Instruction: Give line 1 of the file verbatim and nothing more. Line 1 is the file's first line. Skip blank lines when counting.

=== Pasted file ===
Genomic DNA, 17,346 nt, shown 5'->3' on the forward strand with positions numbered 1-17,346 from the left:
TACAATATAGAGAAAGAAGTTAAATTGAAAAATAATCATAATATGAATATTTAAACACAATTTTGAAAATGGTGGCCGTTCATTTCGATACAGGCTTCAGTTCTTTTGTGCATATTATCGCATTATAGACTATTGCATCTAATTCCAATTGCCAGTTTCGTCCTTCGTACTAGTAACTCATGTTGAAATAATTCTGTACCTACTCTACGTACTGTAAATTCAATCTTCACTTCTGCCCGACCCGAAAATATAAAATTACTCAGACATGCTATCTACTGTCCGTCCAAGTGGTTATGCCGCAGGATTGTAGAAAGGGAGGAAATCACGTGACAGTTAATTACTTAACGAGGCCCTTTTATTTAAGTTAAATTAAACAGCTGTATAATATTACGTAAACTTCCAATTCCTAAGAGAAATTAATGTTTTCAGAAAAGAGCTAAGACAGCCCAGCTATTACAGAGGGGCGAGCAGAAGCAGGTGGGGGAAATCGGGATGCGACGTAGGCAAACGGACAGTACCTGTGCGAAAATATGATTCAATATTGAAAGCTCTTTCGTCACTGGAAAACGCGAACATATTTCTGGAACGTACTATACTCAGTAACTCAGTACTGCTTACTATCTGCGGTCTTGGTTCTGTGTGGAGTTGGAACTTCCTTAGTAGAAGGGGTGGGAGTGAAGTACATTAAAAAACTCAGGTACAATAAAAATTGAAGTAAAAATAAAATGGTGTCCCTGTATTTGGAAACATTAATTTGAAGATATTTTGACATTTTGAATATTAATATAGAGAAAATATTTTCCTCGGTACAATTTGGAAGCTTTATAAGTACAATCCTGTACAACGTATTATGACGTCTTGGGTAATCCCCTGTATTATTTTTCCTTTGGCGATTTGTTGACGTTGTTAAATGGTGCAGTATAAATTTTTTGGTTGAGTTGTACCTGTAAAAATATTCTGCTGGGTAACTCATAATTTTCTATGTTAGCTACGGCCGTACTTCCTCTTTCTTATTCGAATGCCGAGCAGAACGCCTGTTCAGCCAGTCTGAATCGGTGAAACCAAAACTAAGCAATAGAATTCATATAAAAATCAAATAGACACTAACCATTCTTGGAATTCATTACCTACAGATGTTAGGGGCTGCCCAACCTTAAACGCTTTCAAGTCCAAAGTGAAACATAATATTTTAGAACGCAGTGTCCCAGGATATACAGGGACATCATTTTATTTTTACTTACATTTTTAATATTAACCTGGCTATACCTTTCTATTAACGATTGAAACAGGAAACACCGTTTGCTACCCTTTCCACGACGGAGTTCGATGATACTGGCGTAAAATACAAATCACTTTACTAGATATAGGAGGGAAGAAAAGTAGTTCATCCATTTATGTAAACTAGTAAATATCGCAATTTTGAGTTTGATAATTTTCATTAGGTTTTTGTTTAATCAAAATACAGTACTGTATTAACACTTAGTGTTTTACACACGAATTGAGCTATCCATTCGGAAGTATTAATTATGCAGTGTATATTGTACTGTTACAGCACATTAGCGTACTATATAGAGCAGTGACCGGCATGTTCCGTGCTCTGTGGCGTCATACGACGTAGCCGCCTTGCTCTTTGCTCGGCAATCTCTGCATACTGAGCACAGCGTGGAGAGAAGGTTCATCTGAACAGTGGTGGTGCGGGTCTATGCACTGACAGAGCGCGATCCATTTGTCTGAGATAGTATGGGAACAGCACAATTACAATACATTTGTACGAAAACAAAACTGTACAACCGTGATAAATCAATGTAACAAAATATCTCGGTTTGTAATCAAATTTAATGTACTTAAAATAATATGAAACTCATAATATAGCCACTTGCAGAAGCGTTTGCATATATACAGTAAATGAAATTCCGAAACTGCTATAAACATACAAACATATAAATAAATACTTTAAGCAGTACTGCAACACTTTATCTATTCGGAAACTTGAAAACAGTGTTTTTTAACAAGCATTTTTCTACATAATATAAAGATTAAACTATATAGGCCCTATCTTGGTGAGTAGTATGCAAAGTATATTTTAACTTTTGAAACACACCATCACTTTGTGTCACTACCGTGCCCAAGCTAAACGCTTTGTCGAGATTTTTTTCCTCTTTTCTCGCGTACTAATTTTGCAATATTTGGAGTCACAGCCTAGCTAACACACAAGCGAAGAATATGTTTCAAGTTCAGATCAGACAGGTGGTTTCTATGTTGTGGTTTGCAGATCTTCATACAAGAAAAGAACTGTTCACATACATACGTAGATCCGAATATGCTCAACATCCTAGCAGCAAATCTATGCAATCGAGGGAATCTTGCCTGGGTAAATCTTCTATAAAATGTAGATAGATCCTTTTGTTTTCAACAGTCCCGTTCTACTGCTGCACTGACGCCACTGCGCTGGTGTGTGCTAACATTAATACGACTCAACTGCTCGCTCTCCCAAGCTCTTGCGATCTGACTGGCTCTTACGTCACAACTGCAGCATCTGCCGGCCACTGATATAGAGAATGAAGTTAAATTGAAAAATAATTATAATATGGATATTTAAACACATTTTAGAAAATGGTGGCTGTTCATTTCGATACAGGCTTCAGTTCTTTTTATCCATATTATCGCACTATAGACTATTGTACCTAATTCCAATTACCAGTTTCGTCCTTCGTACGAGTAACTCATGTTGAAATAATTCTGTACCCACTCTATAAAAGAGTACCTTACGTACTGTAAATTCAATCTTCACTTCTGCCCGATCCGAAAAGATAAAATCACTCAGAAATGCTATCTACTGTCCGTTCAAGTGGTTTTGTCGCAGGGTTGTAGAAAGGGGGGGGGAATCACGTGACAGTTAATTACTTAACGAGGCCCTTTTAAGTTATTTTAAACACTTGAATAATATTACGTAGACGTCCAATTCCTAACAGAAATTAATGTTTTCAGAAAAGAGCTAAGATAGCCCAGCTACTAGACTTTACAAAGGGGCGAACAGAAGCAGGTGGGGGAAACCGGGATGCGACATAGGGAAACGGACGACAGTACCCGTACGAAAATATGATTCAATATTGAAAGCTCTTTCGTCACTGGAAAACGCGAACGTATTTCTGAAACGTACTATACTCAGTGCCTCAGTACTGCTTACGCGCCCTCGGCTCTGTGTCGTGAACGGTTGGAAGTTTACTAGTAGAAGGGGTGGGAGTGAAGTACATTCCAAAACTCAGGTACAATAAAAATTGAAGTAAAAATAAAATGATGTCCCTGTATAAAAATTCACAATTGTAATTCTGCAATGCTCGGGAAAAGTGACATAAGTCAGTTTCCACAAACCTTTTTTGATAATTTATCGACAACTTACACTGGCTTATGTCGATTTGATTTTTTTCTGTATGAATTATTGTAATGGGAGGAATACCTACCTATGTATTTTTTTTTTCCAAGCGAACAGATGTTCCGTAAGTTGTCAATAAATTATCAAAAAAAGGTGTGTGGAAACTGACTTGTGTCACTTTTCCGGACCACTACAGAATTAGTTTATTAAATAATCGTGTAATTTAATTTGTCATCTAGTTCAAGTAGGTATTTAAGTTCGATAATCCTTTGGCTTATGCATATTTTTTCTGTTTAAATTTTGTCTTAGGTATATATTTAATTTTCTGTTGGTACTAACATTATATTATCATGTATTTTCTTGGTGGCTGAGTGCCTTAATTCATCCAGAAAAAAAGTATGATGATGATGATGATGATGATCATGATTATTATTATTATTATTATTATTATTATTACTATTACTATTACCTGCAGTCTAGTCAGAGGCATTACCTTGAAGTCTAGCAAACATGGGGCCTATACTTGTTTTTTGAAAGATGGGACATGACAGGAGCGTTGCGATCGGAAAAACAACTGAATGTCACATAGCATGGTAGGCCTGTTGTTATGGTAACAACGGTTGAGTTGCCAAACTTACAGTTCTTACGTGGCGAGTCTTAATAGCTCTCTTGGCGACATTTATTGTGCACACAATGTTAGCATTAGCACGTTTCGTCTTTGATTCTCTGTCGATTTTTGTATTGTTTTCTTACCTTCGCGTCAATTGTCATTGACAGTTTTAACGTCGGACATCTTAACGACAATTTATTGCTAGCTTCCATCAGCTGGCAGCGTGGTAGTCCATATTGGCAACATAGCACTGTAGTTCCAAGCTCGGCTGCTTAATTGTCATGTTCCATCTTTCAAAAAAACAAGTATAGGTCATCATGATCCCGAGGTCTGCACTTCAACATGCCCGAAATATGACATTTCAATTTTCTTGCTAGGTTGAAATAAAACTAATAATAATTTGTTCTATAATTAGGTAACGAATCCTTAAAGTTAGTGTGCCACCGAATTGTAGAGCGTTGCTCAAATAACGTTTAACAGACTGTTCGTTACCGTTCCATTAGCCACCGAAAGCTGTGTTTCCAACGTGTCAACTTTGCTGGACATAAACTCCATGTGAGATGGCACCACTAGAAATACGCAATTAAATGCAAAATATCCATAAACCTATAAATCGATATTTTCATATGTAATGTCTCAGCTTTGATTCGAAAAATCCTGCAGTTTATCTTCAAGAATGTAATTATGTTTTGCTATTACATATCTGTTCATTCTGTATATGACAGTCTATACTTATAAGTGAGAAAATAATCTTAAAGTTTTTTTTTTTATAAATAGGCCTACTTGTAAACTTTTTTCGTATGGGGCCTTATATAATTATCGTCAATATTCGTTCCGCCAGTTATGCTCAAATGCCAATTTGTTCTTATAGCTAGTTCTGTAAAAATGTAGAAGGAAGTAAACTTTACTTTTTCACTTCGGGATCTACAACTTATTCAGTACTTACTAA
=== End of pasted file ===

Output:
Genomic DNA, 17,346 nt, shown 5'->3' on the forward strand with positions numbered 1-17,346 from the left: